Sadly we just didn’t have the airmiles to get us to Sparta for the triumphant ‘return home’ of Spartan Race last weekend. Luckily, all around wonder woman Faye Caley did! She’s been kind enough to share her thoughts on the real life Sparta and the positive feelings gained from staring at ants mid race. (Yes, really).

I had the honour of taking part in the first Spartan race weekend in Sparta, Greece. I’m going to apologise in advance, as most of you know I've been in love with Spartan for five years now so I'm guaranteed to make a big deal out of this and have next to nothing bad to report.

Package deals were on offer for meet & greet/ travel/ hotel & race entry, it was a no brainer to get one and to not have to worry about a thing all weekend. On arrival to Athens airport, the atmosphere was incredible; I was surrounded by Spartans from all over the world (30 countries to be exact). I immediately felt at home with complete strangers, all with the same passion. This made the long bus journey to Sparta much more bearable after an already long day travelling.

After check in, registration and dinner, race day was soon upon me. My dream was soon to be a reality! Bursting with excitement, how could I sleep or even eat breakfast in the morning? I'm sure you can all relate to this. I was staying at the Sparta Inn, as with the other hotels in the package deal, the race was right on the doorstep, meaning bag drop wasn't even necessary. The hotel provided breakfast as early as you wanted it, in fact I couldn't praise the hotel more for being so accommodating for my entire visit! The whole town was geared up for our descent; every little restaurant and store was so welcoming.

There are few races I've attended where I've looked at other competitors around me and felt star struck, but this day was one of those. Lining up in the elite wave with some of the best in the world that have inspired me along my racing journey is a feeling I can't quite put into words, better than when Katy Perry looked me in the eyes in real life, if that puts it into perspective for you!

We had a speech from the Mayor of Sparta in Greek (which was briefly translated) and then we were escorted over the grounds of ancient Sparta as a way of showing respect. Then we were off, a flying downhill sprint with some classic Spartan walls and tall hurdles followed by a huge cargo net and then a few water crossings, breaking up all the racers evenly. In fact, for the duration of the entire race there wasn't a single bottleneck at any point which I found incredible given the number of racers. There were even points in the race where I wondered if God had come back and I'd been left behind!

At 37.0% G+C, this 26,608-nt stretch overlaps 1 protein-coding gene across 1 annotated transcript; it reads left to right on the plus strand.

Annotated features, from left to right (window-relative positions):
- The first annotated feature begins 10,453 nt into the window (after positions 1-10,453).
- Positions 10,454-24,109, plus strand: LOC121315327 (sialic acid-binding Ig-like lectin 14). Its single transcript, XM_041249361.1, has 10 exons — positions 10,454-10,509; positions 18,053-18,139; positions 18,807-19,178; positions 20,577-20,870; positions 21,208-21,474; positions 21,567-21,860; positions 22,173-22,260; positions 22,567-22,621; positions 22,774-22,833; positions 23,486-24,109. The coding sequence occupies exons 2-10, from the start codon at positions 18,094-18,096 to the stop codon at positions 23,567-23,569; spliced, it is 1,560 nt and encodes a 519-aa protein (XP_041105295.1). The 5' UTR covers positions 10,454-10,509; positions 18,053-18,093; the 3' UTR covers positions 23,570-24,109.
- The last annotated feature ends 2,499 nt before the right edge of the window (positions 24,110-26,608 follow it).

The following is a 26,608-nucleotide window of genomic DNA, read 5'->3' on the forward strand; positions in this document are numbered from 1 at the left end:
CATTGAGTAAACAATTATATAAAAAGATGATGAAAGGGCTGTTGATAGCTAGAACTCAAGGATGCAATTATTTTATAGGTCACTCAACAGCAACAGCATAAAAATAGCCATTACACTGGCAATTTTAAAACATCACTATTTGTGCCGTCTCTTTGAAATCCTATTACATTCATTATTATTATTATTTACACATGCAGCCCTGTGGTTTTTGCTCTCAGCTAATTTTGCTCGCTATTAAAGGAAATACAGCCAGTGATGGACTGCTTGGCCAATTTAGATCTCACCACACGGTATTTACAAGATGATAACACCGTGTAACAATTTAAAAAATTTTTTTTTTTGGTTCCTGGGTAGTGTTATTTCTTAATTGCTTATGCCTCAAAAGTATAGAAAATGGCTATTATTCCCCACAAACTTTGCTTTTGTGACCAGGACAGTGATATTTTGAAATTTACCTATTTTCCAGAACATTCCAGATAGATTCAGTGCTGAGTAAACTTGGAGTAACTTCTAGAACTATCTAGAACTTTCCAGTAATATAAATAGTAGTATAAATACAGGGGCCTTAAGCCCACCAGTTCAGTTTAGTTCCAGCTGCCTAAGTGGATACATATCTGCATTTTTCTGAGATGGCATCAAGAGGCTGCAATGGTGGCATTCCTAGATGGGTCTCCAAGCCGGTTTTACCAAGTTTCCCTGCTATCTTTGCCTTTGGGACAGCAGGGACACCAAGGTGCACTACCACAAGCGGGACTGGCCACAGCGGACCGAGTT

The terrain was so mixed; a little mud, soft red dirt, very rocky parts and some incredible trail up the mountains, weaving through prickly bushes and sharp grass. (There were no nettles to trample down…) [Ahem. –Ed]

The views were breathtaking, looking directly out over Sparta and they were wonderfully distracting from the blistering heat and tough elevation. There are always points in a race where you really know that you're in another world, far from your usual Sunday stroll, that point for me was running past a heard of mountain goats with the sweetest old man watching over them, I felt like I'd been transported into an old fashioned movie.

There were two spear throws, the first was mid chain-carry, (Side note: how badly do they dig into your shoulders? This obstacle needs to come to the UK please). It was different to the usual, as it was a Spartan shield that you only had to hit (rather than bury the spear), alas, the shield was small and it was windy… That's my excuse anyway, so at my first set of 30 burpees 7th & 8th lady were now hot on my tail.

The positives at this point, believe it or not, were the cute little ants I noticed when I was chest to floor, and the marshals counting out everyone's burpees (this is the most encouraging thing to happen because you know you're running a fair race and they really are supportive in helping you get it done). The second spear throw was towards the end of the event in calf deep water, where again I had to take burpees (I know, call yourself a Spartan?) I wasn't complaining though, as I found it very refreshing.